Staging and grading of children's cancers
The tests your child has will help the doctor to stage and grade their cancer.
- Staging describes where the cancer is and if it has spread.
- Grading describes the cancer cells – what they look like and how quickly they might grow.
Knowing the stage and grade of the cancer helps the medical team plan the best treatment for your child.
How is cancer staged?
There are different ways of describing cancer stages. It depends on the type of cancer.
If the cancer has caused a tumour, your doctor may use the TNM staging system. This refers to:
- The size of the tumour (T)
- If there is cancer in the lymph nodes (N)
- If the cancer has spread to other parts of the body (M for metastasis)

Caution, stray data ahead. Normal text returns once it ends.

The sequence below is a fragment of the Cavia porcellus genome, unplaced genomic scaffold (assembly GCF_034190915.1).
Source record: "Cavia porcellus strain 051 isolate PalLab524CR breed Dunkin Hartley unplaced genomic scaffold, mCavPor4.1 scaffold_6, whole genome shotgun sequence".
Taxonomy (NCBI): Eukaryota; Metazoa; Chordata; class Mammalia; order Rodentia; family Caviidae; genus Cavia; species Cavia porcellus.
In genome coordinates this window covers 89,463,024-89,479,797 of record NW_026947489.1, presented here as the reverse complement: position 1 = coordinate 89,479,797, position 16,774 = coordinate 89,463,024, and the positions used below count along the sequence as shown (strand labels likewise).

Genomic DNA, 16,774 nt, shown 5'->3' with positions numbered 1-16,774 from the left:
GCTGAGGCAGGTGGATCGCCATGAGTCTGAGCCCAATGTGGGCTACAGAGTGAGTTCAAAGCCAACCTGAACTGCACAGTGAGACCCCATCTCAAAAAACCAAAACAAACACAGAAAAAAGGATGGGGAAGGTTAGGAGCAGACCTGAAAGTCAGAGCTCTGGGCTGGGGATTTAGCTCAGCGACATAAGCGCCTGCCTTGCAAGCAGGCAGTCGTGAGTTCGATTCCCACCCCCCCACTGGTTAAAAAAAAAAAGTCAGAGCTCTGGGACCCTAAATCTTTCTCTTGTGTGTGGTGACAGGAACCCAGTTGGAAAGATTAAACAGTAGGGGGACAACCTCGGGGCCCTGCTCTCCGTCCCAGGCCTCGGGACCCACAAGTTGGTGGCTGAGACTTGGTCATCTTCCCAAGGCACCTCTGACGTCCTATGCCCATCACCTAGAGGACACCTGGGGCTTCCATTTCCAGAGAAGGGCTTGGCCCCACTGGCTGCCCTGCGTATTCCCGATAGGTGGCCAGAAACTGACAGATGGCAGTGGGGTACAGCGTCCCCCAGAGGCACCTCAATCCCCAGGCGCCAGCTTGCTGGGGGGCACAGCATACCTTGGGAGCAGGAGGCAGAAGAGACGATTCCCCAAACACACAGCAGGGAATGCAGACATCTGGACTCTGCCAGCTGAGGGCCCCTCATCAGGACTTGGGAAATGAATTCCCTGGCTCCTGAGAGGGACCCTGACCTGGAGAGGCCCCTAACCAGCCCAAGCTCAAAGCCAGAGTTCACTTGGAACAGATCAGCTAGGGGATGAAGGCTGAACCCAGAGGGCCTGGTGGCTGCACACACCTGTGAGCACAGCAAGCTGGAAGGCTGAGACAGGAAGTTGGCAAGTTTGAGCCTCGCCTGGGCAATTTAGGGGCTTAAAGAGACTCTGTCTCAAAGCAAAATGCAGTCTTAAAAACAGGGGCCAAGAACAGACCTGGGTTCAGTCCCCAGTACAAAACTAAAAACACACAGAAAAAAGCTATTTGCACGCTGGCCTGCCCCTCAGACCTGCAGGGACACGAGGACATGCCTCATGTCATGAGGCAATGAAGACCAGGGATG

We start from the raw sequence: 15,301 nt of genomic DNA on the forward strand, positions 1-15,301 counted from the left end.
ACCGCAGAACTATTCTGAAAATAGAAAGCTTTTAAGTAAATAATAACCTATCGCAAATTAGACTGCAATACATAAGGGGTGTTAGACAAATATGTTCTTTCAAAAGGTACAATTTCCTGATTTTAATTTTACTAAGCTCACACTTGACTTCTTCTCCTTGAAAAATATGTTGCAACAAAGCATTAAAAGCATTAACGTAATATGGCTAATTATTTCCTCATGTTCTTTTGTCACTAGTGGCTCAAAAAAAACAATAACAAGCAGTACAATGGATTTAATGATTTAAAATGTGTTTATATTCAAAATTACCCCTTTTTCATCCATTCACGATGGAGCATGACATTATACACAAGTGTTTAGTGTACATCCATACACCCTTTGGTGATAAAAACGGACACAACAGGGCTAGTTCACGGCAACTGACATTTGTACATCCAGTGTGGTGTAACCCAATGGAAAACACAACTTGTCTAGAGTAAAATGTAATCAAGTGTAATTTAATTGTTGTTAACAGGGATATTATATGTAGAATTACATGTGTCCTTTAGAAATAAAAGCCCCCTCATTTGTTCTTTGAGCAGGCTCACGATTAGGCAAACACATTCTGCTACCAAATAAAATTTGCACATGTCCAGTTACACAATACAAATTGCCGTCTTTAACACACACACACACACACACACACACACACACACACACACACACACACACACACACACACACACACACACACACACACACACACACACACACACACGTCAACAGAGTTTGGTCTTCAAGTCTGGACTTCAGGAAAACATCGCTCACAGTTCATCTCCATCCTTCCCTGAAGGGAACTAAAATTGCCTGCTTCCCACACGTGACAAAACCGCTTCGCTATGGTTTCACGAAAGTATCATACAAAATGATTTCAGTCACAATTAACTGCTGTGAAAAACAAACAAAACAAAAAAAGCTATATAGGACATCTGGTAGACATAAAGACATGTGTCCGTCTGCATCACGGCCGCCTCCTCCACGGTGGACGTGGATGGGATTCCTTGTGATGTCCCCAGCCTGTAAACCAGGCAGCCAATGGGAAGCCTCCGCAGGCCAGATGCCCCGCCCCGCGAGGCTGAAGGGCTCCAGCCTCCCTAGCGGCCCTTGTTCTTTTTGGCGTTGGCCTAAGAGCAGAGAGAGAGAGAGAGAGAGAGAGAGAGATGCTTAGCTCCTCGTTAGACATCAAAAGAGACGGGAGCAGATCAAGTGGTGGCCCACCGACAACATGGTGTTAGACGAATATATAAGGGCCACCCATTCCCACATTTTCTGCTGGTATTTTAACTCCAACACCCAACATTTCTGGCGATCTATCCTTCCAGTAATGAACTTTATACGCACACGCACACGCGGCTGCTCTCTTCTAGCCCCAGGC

Often cancers are given a number stage from 1 to 4. A higher number, such as stage 4, means a more serious cancer.
How is cancer graded?
- Low-grade cancer. The cancer cells look only slightly abnormal, much like normal cells. The cancer is usually slow-growing and less likely to spread than high grade cancer.
- High-grade cancer. The cancer cells look fairly or very abnormal and are more likely to grow quickly.
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